Technology is evolving rapidly, disrupting industries and introducing new ways of working. It is impacting on business models, revolutionising business processes, and allowing businesses to make informed decisions by tracking and responding to real-time data. Employees now use multiple devices and access corporate information from remote locations, causing concerns about cybersecurity. A new breed of employee has also entered the workforce i.e. the digital native, meaning workforces are multi-generational and one-size-fits-all HR models are no longer suitable. This was the focus of our Thought Leaders breakfast on Workplace Revolution with Anthon Muller, Head of Enterprise Mobility at Vodacom, and Michele Doyle, Associate Director and HR consultant at PwC.
Anton Muller opened the session highlighting that 45% of employees now use two or more mobile devices making mobility top of the IT agenda. With this explosion of device usage, employees are now continuously connected, making them more productive, but also making data security an issue. In a survey of decision makers, 97% have made data security a top priority especially with the knowledge that 90% of hacking is happening at the endpoint i.e. through mobile devices. Anthon says that future workplace trends include mobility, cloud, social media, artificial intelligence, Big Data, and analytics, which are all enablers of the future workplace.
Businesses need to adopt progressive technologies to transform their organisations and attract the right employees. However, digital planning needs to be an integral part of an organisation’s strategy and should be led from the top. By adopting design thinking, both within the organisation and externally, organisations should look at what devices and technologies are required to perform jobs more efficiently, how these devices connect to your network and mobilise your ERP systems. Globally, the security issues are less about managing the devices, but rather the apps which can be controlled remotely.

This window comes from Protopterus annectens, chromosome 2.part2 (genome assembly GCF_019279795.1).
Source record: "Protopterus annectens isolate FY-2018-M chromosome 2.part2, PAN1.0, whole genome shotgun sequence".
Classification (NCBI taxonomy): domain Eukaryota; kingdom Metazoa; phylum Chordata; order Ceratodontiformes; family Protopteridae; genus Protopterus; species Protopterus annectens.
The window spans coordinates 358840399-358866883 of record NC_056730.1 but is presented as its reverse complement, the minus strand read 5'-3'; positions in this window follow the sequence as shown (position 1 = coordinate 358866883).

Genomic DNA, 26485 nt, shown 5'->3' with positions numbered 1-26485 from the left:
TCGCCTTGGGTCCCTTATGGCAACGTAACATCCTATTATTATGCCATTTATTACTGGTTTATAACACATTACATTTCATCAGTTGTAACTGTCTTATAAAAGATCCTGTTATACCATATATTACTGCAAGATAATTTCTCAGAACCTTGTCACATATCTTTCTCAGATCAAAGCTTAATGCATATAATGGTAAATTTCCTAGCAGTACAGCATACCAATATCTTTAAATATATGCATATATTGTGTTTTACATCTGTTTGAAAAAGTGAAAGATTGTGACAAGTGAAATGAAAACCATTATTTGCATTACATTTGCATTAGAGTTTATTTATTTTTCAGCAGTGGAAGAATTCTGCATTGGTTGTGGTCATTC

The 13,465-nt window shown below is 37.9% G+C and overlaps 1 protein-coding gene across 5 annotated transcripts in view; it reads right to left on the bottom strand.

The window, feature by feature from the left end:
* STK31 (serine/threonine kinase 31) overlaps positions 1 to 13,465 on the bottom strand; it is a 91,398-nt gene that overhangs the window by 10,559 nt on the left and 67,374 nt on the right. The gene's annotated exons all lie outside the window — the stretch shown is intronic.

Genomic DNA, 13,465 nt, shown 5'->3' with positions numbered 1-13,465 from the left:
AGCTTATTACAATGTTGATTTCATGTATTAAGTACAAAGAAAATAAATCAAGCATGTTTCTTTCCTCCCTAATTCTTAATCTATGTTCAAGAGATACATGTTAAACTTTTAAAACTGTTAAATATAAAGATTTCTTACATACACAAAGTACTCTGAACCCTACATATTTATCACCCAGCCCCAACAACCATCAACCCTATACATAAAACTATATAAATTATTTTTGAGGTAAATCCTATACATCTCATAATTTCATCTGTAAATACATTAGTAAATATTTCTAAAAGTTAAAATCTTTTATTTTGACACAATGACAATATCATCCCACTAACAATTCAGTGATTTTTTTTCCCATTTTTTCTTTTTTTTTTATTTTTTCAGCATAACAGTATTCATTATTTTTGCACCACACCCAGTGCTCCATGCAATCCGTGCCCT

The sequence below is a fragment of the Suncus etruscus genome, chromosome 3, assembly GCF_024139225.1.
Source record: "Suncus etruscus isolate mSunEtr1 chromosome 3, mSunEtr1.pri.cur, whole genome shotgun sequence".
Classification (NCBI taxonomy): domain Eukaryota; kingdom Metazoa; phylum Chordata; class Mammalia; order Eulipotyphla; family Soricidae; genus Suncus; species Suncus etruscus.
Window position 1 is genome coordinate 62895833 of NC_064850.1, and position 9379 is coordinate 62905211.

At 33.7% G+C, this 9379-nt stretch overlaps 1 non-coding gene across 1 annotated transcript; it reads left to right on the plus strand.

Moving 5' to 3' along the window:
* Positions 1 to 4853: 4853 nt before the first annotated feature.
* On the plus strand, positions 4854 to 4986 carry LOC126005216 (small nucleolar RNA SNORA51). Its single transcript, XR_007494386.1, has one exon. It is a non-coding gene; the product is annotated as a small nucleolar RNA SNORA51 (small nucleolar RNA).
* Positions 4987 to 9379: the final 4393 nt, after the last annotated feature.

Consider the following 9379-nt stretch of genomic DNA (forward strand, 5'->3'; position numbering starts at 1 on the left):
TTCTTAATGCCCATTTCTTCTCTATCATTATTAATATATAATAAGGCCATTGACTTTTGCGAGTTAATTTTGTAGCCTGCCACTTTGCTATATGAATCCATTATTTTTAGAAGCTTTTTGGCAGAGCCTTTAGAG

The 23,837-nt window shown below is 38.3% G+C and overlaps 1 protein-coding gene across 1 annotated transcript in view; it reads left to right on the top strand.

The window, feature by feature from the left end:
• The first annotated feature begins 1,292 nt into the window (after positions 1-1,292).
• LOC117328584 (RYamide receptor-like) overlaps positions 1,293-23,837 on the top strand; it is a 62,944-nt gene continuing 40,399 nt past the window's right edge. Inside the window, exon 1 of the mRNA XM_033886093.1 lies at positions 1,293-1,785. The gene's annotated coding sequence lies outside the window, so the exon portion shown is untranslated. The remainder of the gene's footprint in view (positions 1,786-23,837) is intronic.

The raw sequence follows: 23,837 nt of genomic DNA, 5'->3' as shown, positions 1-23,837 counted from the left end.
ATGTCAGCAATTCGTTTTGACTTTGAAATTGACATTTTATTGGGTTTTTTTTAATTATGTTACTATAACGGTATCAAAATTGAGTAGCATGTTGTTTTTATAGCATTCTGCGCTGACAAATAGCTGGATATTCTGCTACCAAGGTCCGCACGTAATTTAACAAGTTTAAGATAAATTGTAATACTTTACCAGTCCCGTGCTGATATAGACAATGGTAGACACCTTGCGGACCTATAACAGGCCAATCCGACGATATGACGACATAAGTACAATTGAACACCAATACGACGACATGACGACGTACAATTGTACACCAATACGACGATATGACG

Focusing on the people aspect of the changing workplace, Michele Doyle of PwC spoke about how we create a future fit workforce. Workplaces are now made up of three generations: Baby Boomers at 21%, Generation X (born from 1965) at 29%, Generation Y (or Millennials born from 1980) at 45% with Generation Z starting to enter the workforce (born from 1994). These generations have different motivations and values relating to work, which requires greater understanding and communication. Millennials, who will make up 50% of the workforce by 2020, value job satisfaction, training and personal development above financial rewards, but can appear to be less loyal and more self-focused. Dealing with a multi-generational workforce requires breaking down the stereotypes and encouraging discussion.
The PwC CEO survey shows that businesses understand the need to innovate, which means adopting different approaches in order to encourage smart thinking. With automation and robots being future disruptive business trends, businesses also need to factor in which jobs robots and artificial intelligence are going to take over as part of their strategies. Interestingly for PwC, one of the highest likely skills to be automated is accounting – the question is, which people skills do you require to support this transformation? Michele concluded by highlighting that women are still under represented at a senior level globally with only 17% of women in leadership positions in Fortune 500 companies. Technology is providing flexible working spaces, which is especially pertinent for working mothers, and organisations need to adopt these strategies to create an inclusive workforce.